In July 2018, I was appointed as chief marketing officer of the National Citizen Service Trust (NCS) – a non-profit organisation that runs programmes helping 16 and 17-year olds in England build work and life skills. I knew when I took the role that I was being presented with a great opportunity: it would give me a chance to work with the people who would go on to define this country, and to be able to provide an experience that could help them do it. What no one realised is that we would be taking control just as the most disruptive event to hit our country in a lifetime crashed into us all.
Our new CEO, Mark Gifford, took the reins in March 2020, and within weeks of his arrival, Covid-19 struck, with national lockdown coming hot on its heels. It’s been a battle for all of us, granted, but I have to wonder, as teenagers receive results for exams they didn’t sit, and offers from universities that they are not even able to attend, whether these young people have the most lost ground to recover. We all know school is difficult enough when it is running smoothly, and that normal life has become almost impossible in a Covid-19 world.
The few certainties that young people have at this formative stage in their life – the classes, exams and results that would traditionally lead them to some form of job or further education – suddenly seem out of reach.
Not to mention the intangible, traditional rituals of empowerment that we all go through when we’re young. The school disco, the first festival and the first kiss on a park bench. They didn’t seem that important at the time – but look back on them now. They were formative moments, as life transitions from the shelter of childhood to the scary promise of adulthood. Teenagers up and down the land have had these experiences taken away and replaced with nothing but a computer screen.
People are already writing off the teenagers of today as the new “lost generation”, but that sells our young people short. Are they hard done by? Certainly. Lost? Not a chance. From Black Lives Matter marches to protests over A-level results – young people everywhere, even in a moment where they could be forgiven for feeling sorry for themselves, have mobilised themselves in ingenious ways on social media, our parks and our high streets, to stand together in the face of injustice. It only takes a glimpse of these brilliant movements to feel their resilience, compassion and enthusiasm.
We were quick to see that spirit at NCS. That’s why we set up the One Million Hours of Doing Good initiative, which was a way for young people across the country to help their local communities through volunteering and social action. We picked one million hours because it was a big, clear number and because we know that if you give young people the right tools it is achievable. We’ve proved it. In our nine-year history we have managed 14.5 million hours.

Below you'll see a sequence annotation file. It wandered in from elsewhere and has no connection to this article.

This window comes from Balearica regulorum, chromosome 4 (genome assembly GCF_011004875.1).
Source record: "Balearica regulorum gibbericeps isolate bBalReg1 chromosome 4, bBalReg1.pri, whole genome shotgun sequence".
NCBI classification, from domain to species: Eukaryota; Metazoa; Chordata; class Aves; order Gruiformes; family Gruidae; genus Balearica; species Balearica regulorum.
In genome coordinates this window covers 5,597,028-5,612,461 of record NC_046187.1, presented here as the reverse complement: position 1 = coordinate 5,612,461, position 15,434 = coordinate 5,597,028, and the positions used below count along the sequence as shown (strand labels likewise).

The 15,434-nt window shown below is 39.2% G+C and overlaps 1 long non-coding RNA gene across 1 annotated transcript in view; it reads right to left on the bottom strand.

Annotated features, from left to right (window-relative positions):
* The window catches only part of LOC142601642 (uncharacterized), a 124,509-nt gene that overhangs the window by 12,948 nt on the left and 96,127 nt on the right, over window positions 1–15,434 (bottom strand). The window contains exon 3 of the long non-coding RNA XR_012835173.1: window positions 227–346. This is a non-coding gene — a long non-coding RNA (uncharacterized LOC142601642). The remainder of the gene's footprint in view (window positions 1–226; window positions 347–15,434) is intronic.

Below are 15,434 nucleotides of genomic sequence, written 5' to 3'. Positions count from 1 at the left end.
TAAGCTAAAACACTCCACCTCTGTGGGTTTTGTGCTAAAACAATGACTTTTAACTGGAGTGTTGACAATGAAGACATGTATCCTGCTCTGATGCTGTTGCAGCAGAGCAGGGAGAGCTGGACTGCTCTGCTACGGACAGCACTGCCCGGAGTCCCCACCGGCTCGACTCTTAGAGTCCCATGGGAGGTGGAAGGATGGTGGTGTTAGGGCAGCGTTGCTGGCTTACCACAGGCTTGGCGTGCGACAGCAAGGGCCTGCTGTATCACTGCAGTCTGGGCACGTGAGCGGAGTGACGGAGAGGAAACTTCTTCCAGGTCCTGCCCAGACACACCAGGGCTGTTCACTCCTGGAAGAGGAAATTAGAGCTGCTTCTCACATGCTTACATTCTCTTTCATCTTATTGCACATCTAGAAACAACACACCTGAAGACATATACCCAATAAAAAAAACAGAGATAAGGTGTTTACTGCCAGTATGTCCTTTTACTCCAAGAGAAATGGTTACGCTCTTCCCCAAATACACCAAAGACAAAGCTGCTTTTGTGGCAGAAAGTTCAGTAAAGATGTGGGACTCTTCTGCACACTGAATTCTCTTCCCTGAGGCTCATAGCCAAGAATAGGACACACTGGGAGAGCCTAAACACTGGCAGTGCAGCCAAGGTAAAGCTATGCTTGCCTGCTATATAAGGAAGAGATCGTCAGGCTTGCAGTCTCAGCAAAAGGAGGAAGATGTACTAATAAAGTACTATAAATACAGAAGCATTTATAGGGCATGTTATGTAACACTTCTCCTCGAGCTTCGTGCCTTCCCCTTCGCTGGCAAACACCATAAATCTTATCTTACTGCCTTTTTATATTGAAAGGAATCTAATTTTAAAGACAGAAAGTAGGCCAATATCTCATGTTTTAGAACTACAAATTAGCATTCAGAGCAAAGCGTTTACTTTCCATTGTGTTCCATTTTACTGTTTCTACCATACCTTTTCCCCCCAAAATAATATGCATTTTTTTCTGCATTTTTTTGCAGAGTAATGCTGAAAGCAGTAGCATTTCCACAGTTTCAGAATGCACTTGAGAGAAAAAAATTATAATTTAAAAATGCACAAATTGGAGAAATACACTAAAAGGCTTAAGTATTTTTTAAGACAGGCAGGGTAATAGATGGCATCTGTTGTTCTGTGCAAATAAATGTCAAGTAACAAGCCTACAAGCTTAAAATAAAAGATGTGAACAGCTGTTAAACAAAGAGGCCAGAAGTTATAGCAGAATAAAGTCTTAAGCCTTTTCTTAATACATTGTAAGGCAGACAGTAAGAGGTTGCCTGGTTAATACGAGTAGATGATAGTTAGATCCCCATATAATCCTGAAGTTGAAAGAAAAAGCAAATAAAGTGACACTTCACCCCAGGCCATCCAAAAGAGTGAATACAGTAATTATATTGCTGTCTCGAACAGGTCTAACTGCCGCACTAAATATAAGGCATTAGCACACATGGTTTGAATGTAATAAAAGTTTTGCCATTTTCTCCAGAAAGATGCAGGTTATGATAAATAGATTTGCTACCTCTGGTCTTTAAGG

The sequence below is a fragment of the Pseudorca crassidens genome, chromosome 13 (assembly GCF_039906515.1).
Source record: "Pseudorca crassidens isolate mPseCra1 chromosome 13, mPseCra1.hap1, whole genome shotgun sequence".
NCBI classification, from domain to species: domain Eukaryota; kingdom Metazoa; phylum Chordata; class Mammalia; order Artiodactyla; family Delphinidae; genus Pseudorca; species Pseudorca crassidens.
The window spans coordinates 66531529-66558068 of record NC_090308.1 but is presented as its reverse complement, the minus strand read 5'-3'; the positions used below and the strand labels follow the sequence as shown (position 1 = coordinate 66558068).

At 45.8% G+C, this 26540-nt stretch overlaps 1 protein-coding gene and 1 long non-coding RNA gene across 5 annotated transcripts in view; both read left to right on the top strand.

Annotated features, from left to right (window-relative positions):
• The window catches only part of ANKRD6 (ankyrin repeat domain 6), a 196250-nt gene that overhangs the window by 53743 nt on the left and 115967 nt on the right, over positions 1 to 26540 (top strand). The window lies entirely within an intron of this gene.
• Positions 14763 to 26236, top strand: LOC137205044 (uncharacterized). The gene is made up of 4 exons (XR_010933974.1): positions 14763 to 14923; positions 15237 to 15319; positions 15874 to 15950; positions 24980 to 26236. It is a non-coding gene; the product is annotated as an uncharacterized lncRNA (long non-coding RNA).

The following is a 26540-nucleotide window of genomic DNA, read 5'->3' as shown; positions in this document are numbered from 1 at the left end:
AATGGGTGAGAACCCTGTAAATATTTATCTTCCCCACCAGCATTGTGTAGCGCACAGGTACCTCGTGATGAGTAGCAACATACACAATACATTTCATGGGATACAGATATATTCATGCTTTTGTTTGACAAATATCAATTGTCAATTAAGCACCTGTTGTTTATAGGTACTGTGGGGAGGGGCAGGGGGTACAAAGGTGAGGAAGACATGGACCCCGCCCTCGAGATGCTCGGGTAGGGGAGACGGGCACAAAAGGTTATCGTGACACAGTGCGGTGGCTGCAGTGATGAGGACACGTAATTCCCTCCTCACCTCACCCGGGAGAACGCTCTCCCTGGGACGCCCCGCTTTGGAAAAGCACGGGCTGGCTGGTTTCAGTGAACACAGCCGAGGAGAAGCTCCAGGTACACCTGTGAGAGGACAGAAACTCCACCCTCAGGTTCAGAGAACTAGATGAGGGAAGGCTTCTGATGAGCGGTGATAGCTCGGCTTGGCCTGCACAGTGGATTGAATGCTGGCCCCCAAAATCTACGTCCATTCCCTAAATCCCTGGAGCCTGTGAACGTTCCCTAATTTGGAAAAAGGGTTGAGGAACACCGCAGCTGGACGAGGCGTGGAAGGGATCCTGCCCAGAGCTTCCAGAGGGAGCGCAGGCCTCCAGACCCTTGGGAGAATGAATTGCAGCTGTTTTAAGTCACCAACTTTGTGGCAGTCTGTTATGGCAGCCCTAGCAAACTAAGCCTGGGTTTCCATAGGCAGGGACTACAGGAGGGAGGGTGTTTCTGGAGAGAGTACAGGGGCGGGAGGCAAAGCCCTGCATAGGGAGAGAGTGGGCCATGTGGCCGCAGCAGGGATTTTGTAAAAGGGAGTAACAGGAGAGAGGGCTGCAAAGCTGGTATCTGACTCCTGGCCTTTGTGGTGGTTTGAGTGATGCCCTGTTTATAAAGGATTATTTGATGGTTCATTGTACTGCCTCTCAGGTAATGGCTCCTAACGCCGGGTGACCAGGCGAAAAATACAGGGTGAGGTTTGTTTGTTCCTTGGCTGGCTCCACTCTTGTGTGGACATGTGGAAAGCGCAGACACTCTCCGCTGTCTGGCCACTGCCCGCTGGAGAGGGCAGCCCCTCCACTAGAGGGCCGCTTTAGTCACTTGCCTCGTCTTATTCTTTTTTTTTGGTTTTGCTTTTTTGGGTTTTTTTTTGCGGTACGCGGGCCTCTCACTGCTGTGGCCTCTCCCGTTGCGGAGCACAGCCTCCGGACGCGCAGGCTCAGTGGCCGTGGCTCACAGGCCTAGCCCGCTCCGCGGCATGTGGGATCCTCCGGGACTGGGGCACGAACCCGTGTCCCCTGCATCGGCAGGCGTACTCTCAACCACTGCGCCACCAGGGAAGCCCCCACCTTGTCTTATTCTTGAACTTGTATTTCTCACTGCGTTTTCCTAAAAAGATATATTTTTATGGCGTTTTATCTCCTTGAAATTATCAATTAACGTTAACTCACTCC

We released a short film, Life After Lockdown, written and directed by Caleb Femi, the former Youth Poet Laureate, reflecting the hopes and dreams of young people in a post-lockdown future. It’s moving, ambitious and important. We have to remember that education is not confined to classrooms.
In every corner of our stricken country, young people helped elderly with food shops, they mowed lawns and picked litter. They often did it without any more payment than a thank you, and without any idea that anyone else was doing the same. But they were – in their thousands. We have been lucky to help bring together some of those people who might never have known that the goodness and generosity that they were showing, in such a hard time, was being shown in every city, town and village across the country.
That is what NCS is for. It’s the basis of a new kind of community, one that allows teenagers from every background, on every trajectory, with a myriad different challenges, to meet one another face to face, learn from one another and gain the confidence to tackle the world. And it works: 78 per cent of our participants say they felt more positive about people from different backgrounds after attending the program and 70 per cent felt more confident about getting a job.
When I read statistics like that, I realise that doing this job, at this time, will be the most fulfilling work I will ever do. More importantly, I know that as we all find our feet together again, as we begin to rebuild a society that looks very different, we will be led by the example of our indomitable young people. We should feel confident that when our race is run, this brilliant, special generation is poised to take the reins. This is not a “lost generation”, this is undoubtedly our “next greatest generation”.